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San Nicolas: Alarm bells are ringing on federal Covid relief funds

Updated: Jul 12


By Mar-Vic Cagurangan


The administration cannot continue to “hoard” the remaining $300 million in federal Covid relief funds for a hospital project that is still in its nascent stage given the strict deadlines that must be met to use the grant, Congressman Michael San Nicolas said. Federal rules require that the funds received by Guam through the American Rescue Plan must be obligated by 2024 and expended by 2026, San Nicolas said, noting that such deadlines “do not coincide with even the most optimistic of new hospital complex projections.” In his last congressional address delivered before the 36th Guam Legislature on Monday, San Nicolas noted the complex process involved in building a hospital.

Based on the timelines of previous projects of the same magnitude such as the Guam Museum, San Nicolas projected that it may take 13 years to complete the construction of a new hospital.


In October last year, Gov. Lou Leon Guerrero signed a bill authorizing a 40-year lease-back arrangement and pledging funds for the "Twenty-First Century Healthcare Center" that will replace Guam Memorial Hospital and incorporate the Department of Public Health and Social Services and the Guam Behavioral Health and Welfare Center.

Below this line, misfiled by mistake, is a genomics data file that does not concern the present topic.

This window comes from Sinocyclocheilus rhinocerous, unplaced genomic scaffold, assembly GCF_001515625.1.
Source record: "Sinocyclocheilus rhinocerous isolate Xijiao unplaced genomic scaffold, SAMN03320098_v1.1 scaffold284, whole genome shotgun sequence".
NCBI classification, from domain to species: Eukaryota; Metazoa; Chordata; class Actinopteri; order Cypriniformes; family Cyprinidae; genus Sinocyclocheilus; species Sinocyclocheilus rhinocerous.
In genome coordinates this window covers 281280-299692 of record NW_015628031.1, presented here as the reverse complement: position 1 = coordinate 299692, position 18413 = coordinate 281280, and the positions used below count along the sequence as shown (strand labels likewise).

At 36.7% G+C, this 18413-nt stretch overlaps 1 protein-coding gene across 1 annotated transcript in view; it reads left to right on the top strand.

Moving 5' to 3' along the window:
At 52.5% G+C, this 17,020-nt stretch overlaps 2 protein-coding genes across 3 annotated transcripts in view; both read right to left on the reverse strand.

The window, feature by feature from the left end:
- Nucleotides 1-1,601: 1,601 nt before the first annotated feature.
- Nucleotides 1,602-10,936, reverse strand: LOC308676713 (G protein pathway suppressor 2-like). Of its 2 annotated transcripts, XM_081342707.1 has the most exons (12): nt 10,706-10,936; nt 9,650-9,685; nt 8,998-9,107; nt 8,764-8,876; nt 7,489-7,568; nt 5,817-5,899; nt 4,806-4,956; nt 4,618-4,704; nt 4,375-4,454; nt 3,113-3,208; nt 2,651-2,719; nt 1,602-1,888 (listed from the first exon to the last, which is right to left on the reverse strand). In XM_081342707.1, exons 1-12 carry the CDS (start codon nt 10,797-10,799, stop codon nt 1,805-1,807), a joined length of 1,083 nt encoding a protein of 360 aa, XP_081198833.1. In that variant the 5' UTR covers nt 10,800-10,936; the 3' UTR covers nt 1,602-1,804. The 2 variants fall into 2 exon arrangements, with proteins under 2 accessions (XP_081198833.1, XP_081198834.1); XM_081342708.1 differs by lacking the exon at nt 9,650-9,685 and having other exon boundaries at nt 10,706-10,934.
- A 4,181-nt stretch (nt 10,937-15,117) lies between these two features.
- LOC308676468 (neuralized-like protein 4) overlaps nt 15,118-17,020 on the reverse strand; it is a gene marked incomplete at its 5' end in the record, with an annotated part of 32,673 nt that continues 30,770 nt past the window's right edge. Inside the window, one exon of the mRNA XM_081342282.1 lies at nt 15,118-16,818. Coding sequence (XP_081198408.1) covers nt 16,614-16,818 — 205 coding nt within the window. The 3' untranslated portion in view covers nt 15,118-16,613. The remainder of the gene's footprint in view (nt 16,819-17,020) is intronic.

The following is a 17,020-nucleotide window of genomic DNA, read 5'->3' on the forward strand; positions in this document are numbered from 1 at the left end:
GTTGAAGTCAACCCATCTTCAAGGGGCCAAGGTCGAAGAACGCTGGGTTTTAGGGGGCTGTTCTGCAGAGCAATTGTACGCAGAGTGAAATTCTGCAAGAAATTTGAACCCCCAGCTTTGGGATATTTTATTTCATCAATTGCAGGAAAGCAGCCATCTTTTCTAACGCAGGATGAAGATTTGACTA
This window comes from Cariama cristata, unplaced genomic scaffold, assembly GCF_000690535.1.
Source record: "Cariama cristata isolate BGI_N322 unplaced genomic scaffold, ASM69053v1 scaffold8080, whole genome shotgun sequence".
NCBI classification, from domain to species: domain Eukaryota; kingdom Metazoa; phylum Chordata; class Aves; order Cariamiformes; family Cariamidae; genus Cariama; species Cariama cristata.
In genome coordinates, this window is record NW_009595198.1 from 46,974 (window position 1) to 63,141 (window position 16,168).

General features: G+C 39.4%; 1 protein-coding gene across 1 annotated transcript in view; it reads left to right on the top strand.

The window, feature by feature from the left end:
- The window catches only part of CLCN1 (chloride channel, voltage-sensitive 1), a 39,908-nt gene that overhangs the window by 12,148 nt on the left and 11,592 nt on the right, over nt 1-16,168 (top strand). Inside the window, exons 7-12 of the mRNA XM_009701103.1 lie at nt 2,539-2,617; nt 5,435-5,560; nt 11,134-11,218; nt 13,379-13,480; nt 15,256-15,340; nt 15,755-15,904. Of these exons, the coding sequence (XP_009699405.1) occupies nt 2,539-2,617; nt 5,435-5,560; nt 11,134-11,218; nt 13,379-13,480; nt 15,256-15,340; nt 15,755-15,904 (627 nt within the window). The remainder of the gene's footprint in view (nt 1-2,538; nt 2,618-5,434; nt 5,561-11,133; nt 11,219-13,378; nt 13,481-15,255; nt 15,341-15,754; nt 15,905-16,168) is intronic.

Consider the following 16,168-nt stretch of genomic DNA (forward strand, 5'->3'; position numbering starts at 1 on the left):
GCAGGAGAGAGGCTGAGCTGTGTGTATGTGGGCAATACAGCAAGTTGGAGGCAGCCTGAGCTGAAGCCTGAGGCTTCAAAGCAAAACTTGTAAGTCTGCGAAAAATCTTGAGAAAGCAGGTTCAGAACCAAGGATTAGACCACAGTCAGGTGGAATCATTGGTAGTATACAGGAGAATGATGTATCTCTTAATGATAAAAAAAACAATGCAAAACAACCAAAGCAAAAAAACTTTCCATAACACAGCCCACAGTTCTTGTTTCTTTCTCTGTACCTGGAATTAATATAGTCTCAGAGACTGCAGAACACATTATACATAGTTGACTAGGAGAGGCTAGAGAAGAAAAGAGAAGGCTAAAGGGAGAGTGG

The project, estimated to cost $800 million, will be partially funded by the ARP money.

San Nicolas said the Army Corps of Engineers was just in the scoping phase as of August last year.


He said the procurement process, which begins with the architectural and engineering design, is likely to be marred by protests that might take three to five years to resolve.

“These are best-case scenarios, and do not include change-orders and delays that may come with site scoping and value engineering,” San Nicolas said. He noted that the Simon Sanchez High School reconstruction, which was planned four years ago and is "nowhere as complex as the new hospital rhetoric," is still in the planning phase.


"There is no way we will be able to obligate $300 million for a new hospital by 2024, in one and half years. And no way we will be able to fully expend those monies by 2026, four years from now. We are looking at a six-year to 13-year undertaking depending on how well we balance expediency with responsibility and manage known and unknown variables," San Nicolas said.


"As we speak, this administration continues to hoard over $300 million in federal relief as our people suffer," he added.


Monday's congressional address was San Nicolas' farewell speech while wrapping up his second term as Guam's delegate to Congress, which was marred by an ethics investigation.


Now a candidate for governor, San Nicolas is challenging Gov. Lou Leon Guererro for the Democratic Party's nomination in the Aug. 27 primary.


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In his congressional address. San Nicolas also slammed Leon Guerrero for stripping him of credit for the massive stream of federal Covid-19 relief funds that flowed into Guam during the pandemic crisis.


"These statements are dangerous. Not because of the political season, but because it reduces the expectations our people should have of their Congressional Office," San Nicolas said.